The European Data Protection Board (EDPB) has published a report (Report) assessing the implementation and enforcement of the General Data Protection Regulation (EU) 2016/679 (GDPR). The Report focusses on how the cooperation and consistency mechanisms are being used by EU supervisory authorities (SAs).
Where cases involve cross-border processing, SAs cooperate through:
- Mutual assistance;
- Joint operations; and/or
- The one-stop shop mechanism.
Communication is facilitated through the Internal Market Information system (IMI). IMI is an IT system that facilitates confidential and structured communications between SAs.
At the initial stages of a cross-border case, it is necessary for a lead SA to be determined. Cross-border cases may involve:
- A controller or processor who has an establishment in more than one Member State; or
- Data processing affecting individuals in more than one Member State.
The lead SA will lead the cooperation procedure among SAs and draft the initial enforcement decision. This will then be reviewed by other relevant SAs. For the data controller or processor, the lead SA will be its point of contact in relation to investigation and enforcement.
If there is a dispute about which SA should lead, the EDPB can issue a binding decision. At the date of publication of the Report, the EDPB has yet to exercise its dispute resolution function.
Forty-five one-stop shop procedures have been initiated since GDPR came into force. The EDPB believes that the limited number may be due to draft decisions being subject to national administrative procedural laws. The EDPB has recently seen the rate of starting one-stop shop procedures increase.
Often useful in one-stop shop procedures, mutual assistance allows for the provision of information and ‘any other measures for effective cooperation’ between SAs. IMI sets a response deadline of one month where mutual assistance is formally requested. The majority of mutual assistance requests have seen answers returned within 23 days, whether formal or informal.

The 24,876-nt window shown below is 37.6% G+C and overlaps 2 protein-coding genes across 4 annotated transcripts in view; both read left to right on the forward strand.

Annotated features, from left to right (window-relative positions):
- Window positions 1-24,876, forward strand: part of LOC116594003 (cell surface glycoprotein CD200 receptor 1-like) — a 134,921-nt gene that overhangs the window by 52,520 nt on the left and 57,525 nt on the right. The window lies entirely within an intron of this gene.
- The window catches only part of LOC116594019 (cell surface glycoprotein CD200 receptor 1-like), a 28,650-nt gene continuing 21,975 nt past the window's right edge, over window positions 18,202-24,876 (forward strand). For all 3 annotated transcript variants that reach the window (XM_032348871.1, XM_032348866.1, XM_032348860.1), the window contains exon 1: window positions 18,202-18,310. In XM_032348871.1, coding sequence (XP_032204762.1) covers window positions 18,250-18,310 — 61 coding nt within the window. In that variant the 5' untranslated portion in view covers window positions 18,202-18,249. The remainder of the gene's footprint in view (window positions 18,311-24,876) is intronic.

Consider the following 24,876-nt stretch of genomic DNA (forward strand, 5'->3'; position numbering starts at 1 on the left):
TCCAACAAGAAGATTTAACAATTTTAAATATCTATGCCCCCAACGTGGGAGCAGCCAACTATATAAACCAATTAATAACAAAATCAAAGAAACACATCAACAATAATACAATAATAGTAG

GDPR also allows SAs to carry out joint operations and enforcement measures. Again, these can also be employed within the one-stop shop procedure. However, to date, no joint operations have been initiated.
One of the key responsibilities of the EDPB is to ensure consistent application of GDPR across the EU. This has taken the form of publishing general guidelines and reports. However, the EDPB may at times be required to adopt consistency opinions and decisions to inform the decision of a SA at the national level. These opinions can be requested by the SA directly, or requested by the European Commission if it will affect more than one Member State. Since the coming into force of GDPR, the EDPB has adopted 29 opinions with three ongoing procedures.
GDPR at the national level
SAs have received 206,326 cases in the nine months since GDPR came into force. The majority of these have been complaints, with the second largest category being data breach notifications by controllers. SAs have also reported a general shortfall in budget and staffing. SAs expect an increase in the number of cases they will have to deal with this year.
The Report offers an interesting snapshot of how GDPR is bedding down across the EU. The limited time between the coming into force of GDPR and the Report’s publication means that data for some elements of assessment is limited. However, the EDPB has been clear that in certain areas, such as its role as a dispute resolution body, more intervention will be required. After an eventful initial nine months of GDPR, the next 12 promise to be just as interesting. Make sure to keep an eye on Technology Law Dispatch over the next year to keep fully up to date!